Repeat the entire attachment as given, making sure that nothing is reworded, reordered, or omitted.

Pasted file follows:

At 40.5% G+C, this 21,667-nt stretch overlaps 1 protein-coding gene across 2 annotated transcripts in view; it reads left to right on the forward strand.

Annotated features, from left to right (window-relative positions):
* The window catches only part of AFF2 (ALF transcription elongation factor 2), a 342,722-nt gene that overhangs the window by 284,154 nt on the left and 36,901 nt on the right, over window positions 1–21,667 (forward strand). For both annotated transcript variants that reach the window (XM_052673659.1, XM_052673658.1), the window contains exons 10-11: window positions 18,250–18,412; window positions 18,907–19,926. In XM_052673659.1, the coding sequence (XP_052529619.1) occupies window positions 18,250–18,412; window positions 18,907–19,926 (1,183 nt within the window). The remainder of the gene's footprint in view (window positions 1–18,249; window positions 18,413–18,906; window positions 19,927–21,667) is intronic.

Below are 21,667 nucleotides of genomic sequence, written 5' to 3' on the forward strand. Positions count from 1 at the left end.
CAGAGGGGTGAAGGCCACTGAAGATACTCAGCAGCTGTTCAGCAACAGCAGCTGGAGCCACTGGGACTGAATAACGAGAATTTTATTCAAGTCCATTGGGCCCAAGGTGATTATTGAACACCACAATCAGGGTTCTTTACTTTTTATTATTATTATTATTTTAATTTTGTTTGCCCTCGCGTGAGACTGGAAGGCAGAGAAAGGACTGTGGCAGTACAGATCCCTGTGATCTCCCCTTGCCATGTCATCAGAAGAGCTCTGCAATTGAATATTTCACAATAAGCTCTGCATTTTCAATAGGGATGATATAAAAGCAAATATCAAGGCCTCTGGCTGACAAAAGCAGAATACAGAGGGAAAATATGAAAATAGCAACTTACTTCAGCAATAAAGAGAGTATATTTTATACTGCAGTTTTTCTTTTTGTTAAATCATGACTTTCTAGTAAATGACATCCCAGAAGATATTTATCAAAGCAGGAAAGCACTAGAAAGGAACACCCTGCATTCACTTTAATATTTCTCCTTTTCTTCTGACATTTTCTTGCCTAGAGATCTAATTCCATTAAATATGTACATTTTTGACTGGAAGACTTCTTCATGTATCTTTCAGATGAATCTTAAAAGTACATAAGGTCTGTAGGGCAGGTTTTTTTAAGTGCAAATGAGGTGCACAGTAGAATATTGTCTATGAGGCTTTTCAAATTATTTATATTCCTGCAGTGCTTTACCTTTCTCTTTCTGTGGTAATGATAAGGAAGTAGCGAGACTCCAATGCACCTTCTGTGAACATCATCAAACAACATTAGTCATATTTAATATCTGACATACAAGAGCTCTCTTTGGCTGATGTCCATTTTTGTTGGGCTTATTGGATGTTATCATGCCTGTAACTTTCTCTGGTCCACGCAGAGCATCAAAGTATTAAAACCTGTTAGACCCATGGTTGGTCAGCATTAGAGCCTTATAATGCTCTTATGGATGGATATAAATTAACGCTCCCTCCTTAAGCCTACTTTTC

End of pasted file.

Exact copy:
At 40.5% G+C, this 21,667-nt stretch overlaps 1 protein-coding gene across 2 annotated transcripts in view; it reads left to right on the forward strand.

Annotated features, from left to right (window-relative positions):
* The window catches only part of AFF2 (ALF transcription elongation factor 2), a 342,722-nt gene that overhangs the window by 284,154 nt on the left and 36,901 nt on the right, over window positions 1–21,667 (forward strand). For both annotated transcript variants that reach the window (XM_052673659.1, XM_052673658.1), the window contains exons 10-11: window positions 18,250–18,412; window positions 18,907–19,926. In XM_052673659.1, the coding sequence (XP_052529619.1) occupies window positions 18,250–18,412; window positions 18,907–19,926 (1,183 nt within the window). The remainder of the gene's footprint in view (window positions 1–18,249; window positions 18,413–18,906; window positions 19,927–21,667) is intronic.

Below are 21,667 nucleotides of genomic sequence, written 5' to 3' on the forward strand. Positions count from 1 at the left end.
CAGAGGGGTGAAGGCCACTGAAGATACTCAGCAGCTGTTCAGCAACAGCAGCTGGAGCCACTGGGACTGAATAACGAGAATTTTATTCAAGTCCATTGGGCCCAAGGTGATTATTGAACACCACAATCAGGGTTCTTTACTTTTTATTATTATTATTATTTTAATTTTGTTTGCCCTCGCGTGAGACTGGAAGGCAGAGAAAGGACTGTGGCAGTACAGATCCCTGTGATCTCCCCTTGCCATGTCATCAGAAGAGCTCTGCAATTGAATATTTCACAATAAGCTCTGCATTTTCAATAGGGATGATATAAAAGCAAATATCAAGGCCTCTGGCTGACAAAAGCAGAATACAGAGGGAAAATATGAAAATAGCAACTTACTTCAGCAATAAAGAGAGTATATTTTATACTGCAGTTTTTCTTTTTGTTAAATCATGACTTTCTAGTAAATGACATCCCAGAAGATATTTATCAAAGCAGGAAAGCACTAGAAAGGAACACCCTGCATTCACTTTAATATTTCTCCTTTTCTTCTGACATTTTCTTGCCTAGAGATCTAATTCCATTAAATATGTACATTTTTGACTGGAAGACTTCTTCATGTATCTTTCAGATGAATCTTAAAAGTACATAAGGTCTGTAGGGCAGGTTTTTTTAAGTGCAAATGAGGTGCACAGTAGAATATTGTCTATGAGGCTTTTCAAATTATTTATATTCCTGCAGTGCTTTACCTTTCTCTTTCTGTGGTAATGATAAGGAAGTAGCGAGACTCCAATGCACCTTCTGTGAACATCATCAAACAACATTAGTCATATTTAATATCTGACATACAAGAGCTCTCTTTGGCTGATGTCCATTTTTGTTGGGCTTATTGGATGTTATCATGCCTGTAACTTTCTCTGGTCCACGCAGAGCATCAAAGTATTAAAACCTGTTAGACCCATGGTTGGTCAGCATTAGAGCCTTATAATGCTCTTATGGATGGATATAAATTAACGCTCCCTCCTTAAGCCTACTTTTC